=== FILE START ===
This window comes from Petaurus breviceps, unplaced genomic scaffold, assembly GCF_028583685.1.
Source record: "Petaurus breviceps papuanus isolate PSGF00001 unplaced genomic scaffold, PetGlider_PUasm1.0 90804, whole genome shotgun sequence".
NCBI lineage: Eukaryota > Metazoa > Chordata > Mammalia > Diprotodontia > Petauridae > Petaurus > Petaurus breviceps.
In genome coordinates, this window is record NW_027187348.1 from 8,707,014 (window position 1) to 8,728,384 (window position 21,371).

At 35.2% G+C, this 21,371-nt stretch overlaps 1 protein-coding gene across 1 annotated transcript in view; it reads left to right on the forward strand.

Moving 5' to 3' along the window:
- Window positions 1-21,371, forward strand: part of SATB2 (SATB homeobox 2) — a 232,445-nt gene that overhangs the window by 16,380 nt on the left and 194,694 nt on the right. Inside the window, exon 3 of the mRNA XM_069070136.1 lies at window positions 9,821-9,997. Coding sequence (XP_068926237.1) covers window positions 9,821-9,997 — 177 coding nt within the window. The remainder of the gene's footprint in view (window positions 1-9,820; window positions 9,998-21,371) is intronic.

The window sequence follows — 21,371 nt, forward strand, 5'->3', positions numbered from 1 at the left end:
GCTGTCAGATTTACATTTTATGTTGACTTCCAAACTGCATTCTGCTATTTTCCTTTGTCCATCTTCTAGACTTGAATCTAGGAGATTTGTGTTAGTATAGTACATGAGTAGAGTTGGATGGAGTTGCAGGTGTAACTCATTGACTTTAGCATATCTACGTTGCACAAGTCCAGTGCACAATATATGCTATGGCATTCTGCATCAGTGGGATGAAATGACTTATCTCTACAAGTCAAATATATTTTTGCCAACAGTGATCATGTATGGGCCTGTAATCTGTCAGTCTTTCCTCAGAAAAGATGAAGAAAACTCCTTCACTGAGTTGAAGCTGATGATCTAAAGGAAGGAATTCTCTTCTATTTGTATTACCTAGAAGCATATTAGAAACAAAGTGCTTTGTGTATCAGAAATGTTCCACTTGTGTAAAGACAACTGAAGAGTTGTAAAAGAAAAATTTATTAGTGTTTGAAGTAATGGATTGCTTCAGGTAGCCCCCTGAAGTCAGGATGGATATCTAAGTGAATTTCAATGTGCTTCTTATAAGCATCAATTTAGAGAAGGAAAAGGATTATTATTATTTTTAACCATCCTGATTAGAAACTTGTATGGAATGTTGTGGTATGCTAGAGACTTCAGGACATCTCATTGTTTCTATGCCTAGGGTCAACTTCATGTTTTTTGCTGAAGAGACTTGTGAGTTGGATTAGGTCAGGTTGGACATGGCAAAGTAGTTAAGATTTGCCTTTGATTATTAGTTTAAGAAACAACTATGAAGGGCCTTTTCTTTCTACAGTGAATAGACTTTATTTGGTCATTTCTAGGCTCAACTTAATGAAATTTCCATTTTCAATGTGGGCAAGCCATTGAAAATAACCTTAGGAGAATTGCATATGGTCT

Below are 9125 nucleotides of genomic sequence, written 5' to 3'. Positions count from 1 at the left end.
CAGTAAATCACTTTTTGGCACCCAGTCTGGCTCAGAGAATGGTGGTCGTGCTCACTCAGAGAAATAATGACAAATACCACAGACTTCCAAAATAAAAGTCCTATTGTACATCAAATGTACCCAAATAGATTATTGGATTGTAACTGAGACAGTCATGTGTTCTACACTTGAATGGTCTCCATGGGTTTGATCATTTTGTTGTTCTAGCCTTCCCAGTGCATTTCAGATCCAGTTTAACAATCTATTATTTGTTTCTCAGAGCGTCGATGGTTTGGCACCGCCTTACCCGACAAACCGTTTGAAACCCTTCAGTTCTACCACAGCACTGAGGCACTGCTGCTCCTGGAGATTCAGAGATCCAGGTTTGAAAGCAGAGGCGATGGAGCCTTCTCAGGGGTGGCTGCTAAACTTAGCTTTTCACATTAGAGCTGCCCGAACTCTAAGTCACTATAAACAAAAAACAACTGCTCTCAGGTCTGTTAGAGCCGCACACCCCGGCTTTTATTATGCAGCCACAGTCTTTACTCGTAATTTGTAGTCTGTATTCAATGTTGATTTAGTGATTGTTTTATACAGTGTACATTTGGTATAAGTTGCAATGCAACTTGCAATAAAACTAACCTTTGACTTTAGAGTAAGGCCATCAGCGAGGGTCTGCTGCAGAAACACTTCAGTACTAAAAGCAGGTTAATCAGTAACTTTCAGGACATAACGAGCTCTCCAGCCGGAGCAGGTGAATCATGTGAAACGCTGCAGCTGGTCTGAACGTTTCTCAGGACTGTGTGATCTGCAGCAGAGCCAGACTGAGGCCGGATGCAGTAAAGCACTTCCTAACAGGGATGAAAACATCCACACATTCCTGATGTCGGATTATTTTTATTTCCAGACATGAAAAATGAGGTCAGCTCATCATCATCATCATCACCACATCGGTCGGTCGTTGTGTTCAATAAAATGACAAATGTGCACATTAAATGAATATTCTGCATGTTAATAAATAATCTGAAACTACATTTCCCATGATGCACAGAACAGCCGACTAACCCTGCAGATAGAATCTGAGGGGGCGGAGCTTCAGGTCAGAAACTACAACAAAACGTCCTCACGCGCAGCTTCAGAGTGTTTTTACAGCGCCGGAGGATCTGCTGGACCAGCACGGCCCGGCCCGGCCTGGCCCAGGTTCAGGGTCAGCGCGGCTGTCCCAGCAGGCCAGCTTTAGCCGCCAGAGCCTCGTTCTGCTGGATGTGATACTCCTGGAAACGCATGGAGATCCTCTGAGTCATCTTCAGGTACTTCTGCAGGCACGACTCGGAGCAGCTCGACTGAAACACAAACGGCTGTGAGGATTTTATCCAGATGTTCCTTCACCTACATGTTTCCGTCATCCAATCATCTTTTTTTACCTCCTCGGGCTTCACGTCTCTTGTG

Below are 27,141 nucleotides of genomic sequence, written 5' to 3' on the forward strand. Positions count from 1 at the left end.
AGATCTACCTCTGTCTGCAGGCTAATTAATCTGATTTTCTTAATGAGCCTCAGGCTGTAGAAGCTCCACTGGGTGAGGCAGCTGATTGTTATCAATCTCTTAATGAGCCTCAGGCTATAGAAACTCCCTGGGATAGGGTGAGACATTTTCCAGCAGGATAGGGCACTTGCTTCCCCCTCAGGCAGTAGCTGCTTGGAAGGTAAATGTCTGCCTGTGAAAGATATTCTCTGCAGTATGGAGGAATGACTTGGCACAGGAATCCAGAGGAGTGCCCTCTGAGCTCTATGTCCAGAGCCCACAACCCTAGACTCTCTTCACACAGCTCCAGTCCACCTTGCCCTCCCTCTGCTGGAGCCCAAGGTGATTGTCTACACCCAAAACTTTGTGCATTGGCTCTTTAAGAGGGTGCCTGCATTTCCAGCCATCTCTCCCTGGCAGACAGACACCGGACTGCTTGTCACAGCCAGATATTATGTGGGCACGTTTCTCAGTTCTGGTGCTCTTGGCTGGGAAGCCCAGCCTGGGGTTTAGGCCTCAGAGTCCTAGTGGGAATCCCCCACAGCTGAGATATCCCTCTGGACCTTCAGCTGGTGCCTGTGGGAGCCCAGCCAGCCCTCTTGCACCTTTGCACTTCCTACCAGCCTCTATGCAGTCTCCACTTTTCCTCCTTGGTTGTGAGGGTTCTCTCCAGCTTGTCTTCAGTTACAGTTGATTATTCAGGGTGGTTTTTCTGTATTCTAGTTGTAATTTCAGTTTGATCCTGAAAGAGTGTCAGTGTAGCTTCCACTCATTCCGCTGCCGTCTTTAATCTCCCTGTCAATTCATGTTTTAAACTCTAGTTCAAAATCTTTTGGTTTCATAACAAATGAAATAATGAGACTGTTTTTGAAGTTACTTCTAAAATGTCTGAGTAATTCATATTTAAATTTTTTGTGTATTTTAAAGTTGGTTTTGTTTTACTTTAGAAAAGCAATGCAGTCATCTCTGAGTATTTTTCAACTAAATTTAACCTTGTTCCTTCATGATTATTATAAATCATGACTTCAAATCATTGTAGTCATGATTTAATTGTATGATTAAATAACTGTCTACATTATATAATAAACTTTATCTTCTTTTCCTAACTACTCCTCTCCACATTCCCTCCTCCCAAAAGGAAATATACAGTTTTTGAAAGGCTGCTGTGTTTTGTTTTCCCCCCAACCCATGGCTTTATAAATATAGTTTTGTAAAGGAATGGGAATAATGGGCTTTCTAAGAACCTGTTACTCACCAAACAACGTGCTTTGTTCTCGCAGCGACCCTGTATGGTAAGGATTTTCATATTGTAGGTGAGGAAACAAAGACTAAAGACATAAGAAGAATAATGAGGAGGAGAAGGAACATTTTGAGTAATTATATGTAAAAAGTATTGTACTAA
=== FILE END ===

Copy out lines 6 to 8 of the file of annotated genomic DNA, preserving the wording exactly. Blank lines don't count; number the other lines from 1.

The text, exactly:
Moving 5' to 3' along the window:
- Window positions 1-21,371, forward strand: part of SATB2 (SATB homeobox 2) — a 232,445-nt gene that overhangs the window by 16,380 nt on the left and 194,694 nt on the right. Inside the window, exon 3 of the mRNA XM_069070136.1 lies at window positions 9,821-9,997. Coding sequence (XP_068926237.1) covers window positions 9,821-9,997 — 177 coding nt within the window. The remainder of the gene's footprint in view (window positions 1-9,820; window positions 9,998-21,371) is intronic.

The window sequence follows — 21,371 nt, forward strand, 5'->3', positions numbered from 1 at the left end: